Racialized group: The concept of “racialized group” is derived directly from the detailed “visible minority” variable in the census. The term “visible minority” comes from the Employment Equity Act. The act defines visible minorities as “persons, other than Aboriginal peoples, who are non-Caucasian in race or non-white in colour.” The visible minority population consists mainly of the following groups: South Asian, Chinese, Black, Filipino, Arab, Latin American, Southeast Asian, West Asian, Korean and Japanese.
First generation: Refers to a person born outside Canada. They are usually immigrants or non-permanent residents, but not always (for example, someone born outside Canada to parents who are Canadian citizens would be first generation but would have Canadian citizenship at birth and not be an immigrant).
Second generation: Refers to a person who was born in Canada and has at least one parent born outside Canada.
Third generation or more: Refers to a person born in Canada whose parents were both born in Canada.
Economic immigrant: Refers to an immigrant who has been selected for their ability to contribute to Canada’s economy through their ability to meet labour market needs, to own and manage or to build a business, to make a substantial investment, to create their own employment or to meet specific provincial or territorial labour market needs.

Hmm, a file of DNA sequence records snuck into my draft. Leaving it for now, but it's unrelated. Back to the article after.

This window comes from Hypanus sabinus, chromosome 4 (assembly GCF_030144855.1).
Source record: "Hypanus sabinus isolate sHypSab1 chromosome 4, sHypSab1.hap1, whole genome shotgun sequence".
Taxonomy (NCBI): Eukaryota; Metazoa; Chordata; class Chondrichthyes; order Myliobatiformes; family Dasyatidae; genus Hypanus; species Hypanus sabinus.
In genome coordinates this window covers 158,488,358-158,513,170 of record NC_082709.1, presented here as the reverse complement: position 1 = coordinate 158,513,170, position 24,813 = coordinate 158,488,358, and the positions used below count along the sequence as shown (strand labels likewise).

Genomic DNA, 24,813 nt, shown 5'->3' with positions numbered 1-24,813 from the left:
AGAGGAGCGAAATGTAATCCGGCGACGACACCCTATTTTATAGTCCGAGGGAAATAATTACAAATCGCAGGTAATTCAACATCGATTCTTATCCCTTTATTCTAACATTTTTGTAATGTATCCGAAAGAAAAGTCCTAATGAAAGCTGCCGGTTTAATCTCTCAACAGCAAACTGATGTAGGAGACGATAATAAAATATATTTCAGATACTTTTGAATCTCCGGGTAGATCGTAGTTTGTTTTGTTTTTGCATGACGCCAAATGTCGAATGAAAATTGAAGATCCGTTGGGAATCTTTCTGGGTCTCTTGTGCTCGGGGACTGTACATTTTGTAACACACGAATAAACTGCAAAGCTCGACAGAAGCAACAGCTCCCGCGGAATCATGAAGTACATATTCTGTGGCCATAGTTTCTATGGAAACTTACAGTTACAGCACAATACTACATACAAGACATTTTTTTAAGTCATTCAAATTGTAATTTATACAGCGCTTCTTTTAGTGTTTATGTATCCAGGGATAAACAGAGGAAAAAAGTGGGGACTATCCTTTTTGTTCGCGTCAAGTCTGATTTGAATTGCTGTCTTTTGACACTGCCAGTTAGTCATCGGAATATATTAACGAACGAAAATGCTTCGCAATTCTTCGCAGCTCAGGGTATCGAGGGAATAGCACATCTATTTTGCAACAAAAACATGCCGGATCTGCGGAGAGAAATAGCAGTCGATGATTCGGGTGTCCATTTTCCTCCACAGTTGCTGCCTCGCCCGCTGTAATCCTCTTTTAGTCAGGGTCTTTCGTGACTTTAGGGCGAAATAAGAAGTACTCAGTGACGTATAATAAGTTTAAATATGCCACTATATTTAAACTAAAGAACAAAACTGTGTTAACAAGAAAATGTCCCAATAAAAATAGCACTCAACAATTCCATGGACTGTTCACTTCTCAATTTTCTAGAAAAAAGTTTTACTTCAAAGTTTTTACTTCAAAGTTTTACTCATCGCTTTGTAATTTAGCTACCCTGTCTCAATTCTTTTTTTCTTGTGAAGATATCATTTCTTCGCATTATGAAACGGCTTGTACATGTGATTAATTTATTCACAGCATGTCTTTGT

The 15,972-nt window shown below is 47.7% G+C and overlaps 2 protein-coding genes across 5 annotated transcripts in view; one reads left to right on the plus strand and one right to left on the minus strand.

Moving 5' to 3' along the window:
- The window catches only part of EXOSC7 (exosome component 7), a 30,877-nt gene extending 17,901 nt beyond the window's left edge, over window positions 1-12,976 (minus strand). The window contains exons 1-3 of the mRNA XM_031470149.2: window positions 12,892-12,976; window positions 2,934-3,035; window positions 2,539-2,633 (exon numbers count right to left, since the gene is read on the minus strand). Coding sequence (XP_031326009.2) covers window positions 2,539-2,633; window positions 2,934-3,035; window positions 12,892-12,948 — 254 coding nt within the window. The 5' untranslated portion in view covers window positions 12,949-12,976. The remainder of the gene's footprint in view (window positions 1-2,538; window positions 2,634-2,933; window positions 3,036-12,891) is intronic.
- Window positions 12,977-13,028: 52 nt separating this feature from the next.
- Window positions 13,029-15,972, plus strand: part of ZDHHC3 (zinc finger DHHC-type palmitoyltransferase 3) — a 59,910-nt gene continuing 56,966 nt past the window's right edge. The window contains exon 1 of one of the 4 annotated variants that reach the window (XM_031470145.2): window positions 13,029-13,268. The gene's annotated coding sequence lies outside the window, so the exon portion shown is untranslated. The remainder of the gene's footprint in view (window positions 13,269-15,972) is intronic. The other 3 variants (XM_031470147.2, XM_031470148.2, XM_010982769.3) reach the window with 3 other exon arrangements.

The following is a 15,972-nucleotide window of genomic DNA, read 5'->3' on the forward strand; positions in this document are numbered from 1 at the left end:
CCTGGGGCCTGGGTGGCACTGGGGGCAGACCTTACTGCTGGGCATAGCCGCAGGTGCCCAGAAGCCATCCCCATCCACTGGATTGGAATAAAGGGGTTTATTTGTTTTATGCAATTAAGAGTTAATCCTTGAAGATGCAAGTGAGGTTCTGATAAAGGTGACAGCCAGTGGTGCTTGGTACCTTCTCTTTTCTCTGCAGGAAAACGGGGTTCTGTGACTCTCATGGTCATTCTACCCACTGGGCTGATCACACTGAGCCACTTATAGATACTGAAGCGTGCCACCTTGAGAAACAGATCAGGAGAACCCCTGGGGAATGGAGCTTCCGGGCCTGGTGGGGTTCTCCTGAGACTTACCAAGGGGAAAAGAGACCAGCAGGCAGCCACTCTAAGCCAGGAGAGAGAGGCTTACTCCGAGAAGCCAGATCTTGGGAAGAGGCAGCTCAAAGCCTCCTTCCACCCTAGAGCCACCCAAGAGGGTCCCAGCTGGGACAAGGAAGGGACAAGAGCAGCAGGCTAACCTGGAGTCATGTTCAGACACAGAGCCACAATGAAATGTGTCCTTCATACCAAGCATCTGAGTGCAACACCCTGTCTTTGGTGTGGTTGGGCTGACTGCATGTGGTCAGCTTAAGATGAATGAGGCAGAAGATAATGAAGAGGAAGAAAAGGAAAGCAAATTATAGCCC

Family class immigrant: Refers to an immigrant who was sponsored by a Canadian citizen or permanent resident and was granted permanent resident status on the basis of their relationship either as the spouse, partner, parent, grandparent, child or other relative of this sponsor.
Refugee: Refers to an immigrant who was granted permanent resident status on the basis of a well-founded fear of returning to their home country. This category includes persons who had a well-founded fear of persecution for reasons of race, religion, nationality, membership in a particular social group or for political opinion (Geneva Convention refugees) as well as persons who had been seriously and personally affected by civil war or armed conflict, or have suffered a massive violation of human rights. Some refugees were in Canada when they applied for refugee protection for themselves and their family members (either with them in Canada or abroad). Others were abroad and were referred for resettlement to Canada by the United Nations Refugee Agency, another designated referral organization or private sponsors.
Bachelor’s degree or higher: This includes bachelor’s, master’s and doctoral degrees; degrees in medicine, dentistry, optometry or veterinary medicine; and university certificates and diplomas that have a bachelor’s degree as a prerequisite.
Please refer to the Dictionary, Census of Population, 2021, Catalogue no. 98-301-X2021001, for additional information on the census variables.
Overqualification: For the purposes of this paper, a person is overqualified if they have a bachelor’s degree or higher and are working in an occupation that typically requires at most a high school diploma. This refers to occupations in Training, Education, Experience and Responsibilities (TEER) categories 4 or 5 in the National Occupational Classification 2021. People in managerial occupations (TEER 0) are excluded from the calculation.